Return to the main trail, and switchback down four times in mixed forest to keep left at another horse bypass. The trail reaches a viewpoint directly above the Highway 14 viaduct, and you can see the anchors that hold the nets which prevent rockfall onto the road. There is a great view of lonely Phoca Rock from here. Rejoin the main trail, switchback, and keep left at the horse bypass. Pass through a dense vine maple thicket, and switchback down three times above a deep gully. Pass a couple of imposing Douglas-firs, and switchback at a small overgrown shed. Cross a wide footbridge over the blackberry-choked gully, switchback up, and make a traverse under rustling alders. You can see Highway 14 down to your left. Switchback again, and walk through the tunnel under Highway 14.

Descend, and cross a footbridge over Cape Horn Creek to reach the junction with the 0.2 mile trail that leads down from the Cape Horn West Trailhead. A spur trail drops down to the left and reaches the Upper Waterfall Viewpoint at 3.9 miles. The upper tiers of Cape Horn Falls spill down the basalt face here, and views extend to Beacon Rock as well as Bridal Veil Falls, Coopey Falls, and Angels Rest. Sand Island, part of Rooster Rock State Park, is across the main Columbia River channel to the southwest. Make a traverse to cross another footbridge, and hike along a rim of white oaks and contorted Douglas-firs. At the next junction, 4.2 miles from the Cape Horn Trailhead, horses must turn around, and this is also the farthest point you can hike during peregrine falcon nesting season (February 1st to July 15th). Take the spur that switchbacks steeply down to the Windblown Fir Viewpoint at a copse of oaks, enjoy the views east along the river, and return the way you came.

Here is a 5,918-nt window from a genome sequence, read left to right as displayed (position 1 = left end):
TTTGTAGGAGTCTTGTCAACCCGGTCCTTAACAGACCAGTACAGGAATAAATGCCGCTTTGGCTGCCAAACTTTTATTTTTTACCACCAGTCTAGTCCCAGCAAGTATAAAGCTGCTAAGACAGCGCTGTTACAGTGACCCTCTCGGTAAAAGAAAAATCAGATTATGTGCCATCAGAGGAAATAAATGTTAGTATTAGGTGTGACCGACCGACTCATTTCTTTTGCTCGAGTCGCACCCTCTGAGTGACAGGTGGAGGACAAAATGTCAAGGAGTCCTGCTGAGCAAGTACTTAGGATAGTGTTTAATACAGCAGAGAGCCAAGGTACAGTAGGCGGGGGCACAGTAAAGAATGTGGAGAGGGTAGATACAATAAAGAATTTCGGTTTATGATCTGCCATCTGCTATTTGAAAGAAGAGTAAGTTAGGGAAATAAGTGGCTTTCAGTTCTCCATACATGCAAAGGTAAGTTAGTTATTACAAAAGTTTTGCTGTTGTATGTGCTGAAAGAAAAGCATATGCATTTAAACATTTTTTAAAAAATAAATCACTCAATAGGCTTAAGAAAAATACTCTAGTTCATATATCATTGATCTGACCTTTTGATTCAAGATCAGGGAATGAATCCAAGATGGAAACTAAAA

Maps

Regulations or Restrictions, etc.

  • Restrooms and information kiosk at trailhead
  • Day use only
  • Dogs on leash
  • Share trail with horses
  • The lower part of the loop is closed February 1 to July 15 to protect nesting peregrine falcons. The upper part of the loop, down to the Windblown Fir Viewpoint 1/2 mile below SR14, is open all year.

Trip Reports

Related Discussions / Q&A

Guidebooks that cover this hike

  • PDX Hiking 365 by Matt Reeder
  • Day Hikes in the Columbia Gorge by Don J. Scarmuzzi
  • Day Hiking: Columbia River Gorge by Craig Romano
  • 100 Classic Hikes: Washington by Craig Romano
  • Take a Hike: Portland by Barbara I. Bond
  • Best Hikes Near Portland, Oregon by Fred Barstad
  • Afoot & Afield: Portland/Vancouver by Douglas Lorain
  • 100 Hikes in Northwest Oregon & Southwest Washington by William L. Sullivan
  • Oregon Favorites: Trails and Tales by William L. Sullivan
  • Pokin' Round the Gorge by Scott Cook
  • Fires, Faults, and Floods: A Road & Trail Guide Exploring the Origins of the Columbia River Basin by Marge & Ted Mueller

More Links


Contributors

Oregon Hikers Field Guide is built as a collaborative effort by its user community. While we make every effort to fact-check, information found here should be considered anecdotal. You should cross-check against other references before planning a hike. Trail routing and conditions are subject to change. Please contact us if you notice errors on this page.

Hiking is a potentially risky activity, and the entire risk for users of this field guide is assumed by the user, and in no event shall Trailkeepers of Oregon be liable for any injury or damages suffered as a result of relying on content in this field guide. All content posted on the field guide becomes the property of Trailkeepers of Oregon, and may not be used without permission.